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The Maltings

Report on our Annual Open Meeting, The Maltings Redevelopment: First Public Presentation and Consultation held on Tuesday November 21st Alamein Suite, City Hall, Salisbury

A capacity audience of some 140 people heard speakers from the developers and Wiltshire County Council present their emerging studies and ideas for the redevelopment of the Maltings and Central Car Park in Salisbury.

The developers TH Real Estate along with the development managers Rivington Land and the architects Haskoll, outlined the principles of development for the site. Richard Walters and Richard Clewer from Wiltshire Council also spoke putting the development into a wider planning context.

The developers presented their analysis of the site looking at the architectural context and character of the city centre, the emerging design and component uses, and aspirations for the public realm and river walk. They emphasised the benefits of improving the sense of arrival, opening up the river walk, cultural activities, and expanding commercial activity and city centre vitality. They intend to continue the exploration of the design and welcomed feedback from the audience.

Salisbury Civic Society was very encouraged by the quality of the presentations and audience questions, clear recognition of the challenges and opportunities, and the constructive debate that followed.

For most people this was the first opportunity to learn about the proposed shape of this long-running project. Yesterday’s presentations marked the start of pre-planning consultation with an application to be submitted next year, on completion of further consultation (including with the wider community) that will incorporate feedback from that consultation into the scheme design.

The Maltings redevelopment will be one of the most important in Salisbury and South Wiltshire for some time and the Annual Public Open Meeting was an ideal venue for commencing public engagement with the challenges and opportunities it presents.

 

Background  on the history of The Maltings Development

After a confused period during which the long-running Maltings project was apparently in the hands of two large developers, with little news as to what was going on, recent announcements have raised the hope that something will finally start to happen.  If all goes to plan, work should start on site before the end of 2018.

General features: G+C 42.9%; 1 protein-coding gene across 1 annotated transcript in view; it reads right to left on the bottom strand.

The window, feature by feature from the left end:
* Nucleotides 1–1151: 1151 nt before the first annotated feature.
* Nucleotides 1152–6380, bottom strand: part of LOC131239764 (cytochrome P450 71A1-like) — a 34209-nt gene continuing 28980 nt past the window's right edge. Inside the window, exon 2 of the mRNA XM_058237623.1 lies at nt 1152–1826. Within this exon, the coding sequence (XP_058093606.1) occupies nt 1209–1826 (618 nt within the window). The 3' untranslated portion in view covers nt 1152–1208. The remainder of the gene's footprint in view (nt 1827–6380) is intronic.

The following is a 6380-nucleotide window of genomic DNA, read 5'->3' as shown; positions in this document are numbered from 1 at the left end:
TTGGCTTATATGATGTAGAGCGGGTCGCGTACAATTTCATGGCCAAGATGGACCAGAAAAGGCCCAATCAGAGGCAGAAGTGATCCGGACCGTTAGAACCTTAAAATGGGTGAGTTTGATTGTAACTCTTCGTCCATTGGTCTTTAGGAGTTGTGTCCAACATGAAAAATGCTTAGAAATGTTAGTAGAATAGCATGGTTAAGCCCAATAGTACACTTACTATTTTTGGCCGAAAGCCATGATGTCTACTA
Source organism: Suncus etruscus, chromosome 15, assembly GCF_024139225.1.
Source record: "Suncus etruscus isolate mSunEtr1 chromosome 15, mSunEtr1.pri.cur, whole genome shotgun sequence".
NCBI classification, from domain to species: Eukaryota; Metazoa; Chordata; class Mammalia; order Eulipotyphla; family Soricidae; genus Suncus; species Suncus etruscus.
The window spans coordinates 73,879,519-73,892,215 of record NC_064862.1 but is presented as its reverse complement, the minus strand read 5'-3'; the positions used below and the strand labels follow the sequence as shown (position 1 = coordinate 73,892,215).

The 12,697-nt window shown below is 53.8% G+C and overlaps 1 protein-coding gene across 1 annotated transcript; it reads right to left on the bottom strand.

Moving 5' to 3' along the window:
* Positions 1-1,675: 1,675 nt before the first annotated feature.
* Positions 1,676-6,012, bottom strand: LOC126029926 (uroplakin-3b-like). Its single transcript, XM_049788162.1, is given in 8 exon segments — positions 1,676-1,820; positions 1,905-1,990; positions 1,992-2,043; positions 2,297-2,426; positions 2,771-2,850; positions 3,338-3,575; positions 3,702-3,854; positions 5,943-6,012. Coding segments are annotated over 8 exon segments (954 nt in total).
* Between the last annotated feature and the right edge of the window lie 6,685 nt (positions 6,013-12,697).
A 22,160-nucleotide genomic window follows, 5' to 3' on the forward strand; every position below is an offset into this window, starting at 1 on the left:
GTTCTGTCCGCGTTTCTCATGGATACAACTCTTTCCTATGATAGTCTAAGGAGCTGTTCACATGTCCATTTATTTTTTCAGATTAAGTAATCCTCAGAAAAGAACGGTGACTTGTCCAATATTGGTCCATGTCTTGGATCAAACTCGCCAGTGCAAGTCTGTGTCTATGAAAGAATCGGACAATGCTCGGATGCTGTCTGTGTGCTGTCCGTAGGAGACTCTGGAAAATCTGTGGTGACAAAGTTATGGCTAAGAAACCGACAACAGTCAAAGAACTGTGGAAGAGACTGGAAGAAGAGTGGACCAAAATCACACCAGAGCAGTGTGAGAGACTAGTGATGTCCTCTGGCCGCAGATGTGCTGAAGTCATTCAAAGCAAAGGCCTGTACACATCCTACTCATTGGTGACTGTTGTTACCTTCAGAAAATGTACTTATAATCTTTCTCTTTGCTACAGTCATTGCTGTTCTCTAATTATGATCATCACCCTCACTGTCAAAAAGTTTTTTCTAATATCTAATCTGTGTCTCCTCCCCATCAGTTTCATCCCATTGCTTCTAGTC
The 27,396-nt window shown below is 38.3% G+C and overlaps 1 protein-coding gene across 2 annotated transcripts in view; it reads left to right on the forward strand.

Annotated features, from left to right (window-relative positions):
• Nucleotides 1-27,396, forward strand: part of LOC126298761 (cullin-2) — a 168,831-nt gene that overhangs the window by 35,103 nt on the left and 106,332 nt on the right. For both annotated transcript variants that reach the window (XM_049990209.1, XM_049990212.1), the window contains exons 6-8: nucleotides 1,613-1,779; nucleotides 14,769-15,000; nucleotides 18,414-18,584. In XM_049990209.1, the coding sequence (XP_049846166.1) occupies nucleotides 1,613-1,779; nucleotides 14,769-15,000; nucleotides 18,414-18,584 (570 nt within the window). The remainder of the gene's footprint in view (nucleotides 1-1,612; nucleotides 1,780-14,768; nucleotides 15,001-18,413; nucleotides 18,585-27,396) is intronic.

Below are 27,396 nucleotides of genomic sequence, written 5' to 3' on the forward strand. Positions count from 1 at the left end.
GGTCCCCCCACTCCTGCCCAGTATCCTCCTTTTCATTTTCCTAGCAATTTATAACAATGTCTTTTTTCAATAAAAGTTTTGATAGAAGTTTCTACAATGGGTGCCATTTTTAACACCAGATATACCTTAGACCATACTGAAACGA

The idea of a major redevelopment of the central car park, and adjacent areas, has been around for quite a while.  The rationale behind it was set out in the statement of aims produced by the (now defunct) Salisbury Vision in 2008, and it was the largest of the 24 projects within Salisbury which the Vision intended to launch.  A policy to achieve it was written into the area’s chief planning document, the South Wiltshire Core Strategy, and repeated in the Wiltshire Core Strategy when that superseded the south Wiltshire one on its adoption at the start of 2015.  The wording in the Vision document was that the project would be a ‘major retail-led mixed use scheme to greatly enhance Salisbury’s position as a sub-regional shopping and cultural centre.’  Concern that visitors, and in particularly shoppers, are not coming to the city because its facilities have been overtaken by those of neighbouring towns has always been key to the idea of redevelopment.  The project started on the basis that London-based developers Stanhope would be Wiltshire Council’s partner, with agreement signed in 2011.

Progress since then has, up to now, been frustratingly slow.  After little detailed information being available, the key event came in 2014 with the sale of a long lease on the Sainsbury end of the site by its then owners to property company Hendersons, which meant that Stanhope needed to speak to Hendersons to see how a scheme embracing the whole Maltings area could be achieved.  This made further delay almost inevitable.  The need to cope with contaminated soil, and to protect the site’s rivers from contamination, were also quoted as a reason for delay.

However in February 2017 £6 million of government money was made available to sort out the soil problems, and there is no chance that this could have happened without firm assurances that with the money in place, the project would finally get going.  Stanhope have now withdrawn, leaving Henderson as Wiltshire Council’s sole partner in the project, though the company is now known as TH Real Estate.

The word now is that a phase one scheme should be made public before the end of 2017, with a planning application following, and work due to start on site by September 2018. Completion is anticipated by October 2020, at a stated cost of over £85 million.  There is as yet no indication of how the scheme will be divided between a phase one and, presumably, one further phase.

Much remains unknown about the detailed shape of the development, not least the question of whether it is still proposed to include Salisbury’s coach park within it, and if so where the displaced coaches will be accommodated.  The Civic Society has been in contact with Wiltshire Council, and with TH Real Estate, and hopes to use its Open Meeting in November as a forum for enabling the transmission of information about the project, and debate about all its various aspects.  It has already told TH Real Estate that the architectural approach employed (preferably genuinely contemporary, rather than anything in a neo-traditional vein), and the treatment of the rivers through the site, are of particular interest to it.

The Civic Society’s position has from the start been one of support in principle for the redevelopment, subject to its details being successfully worked out.  Like many others, we await further word on those details with great interest.

June 2017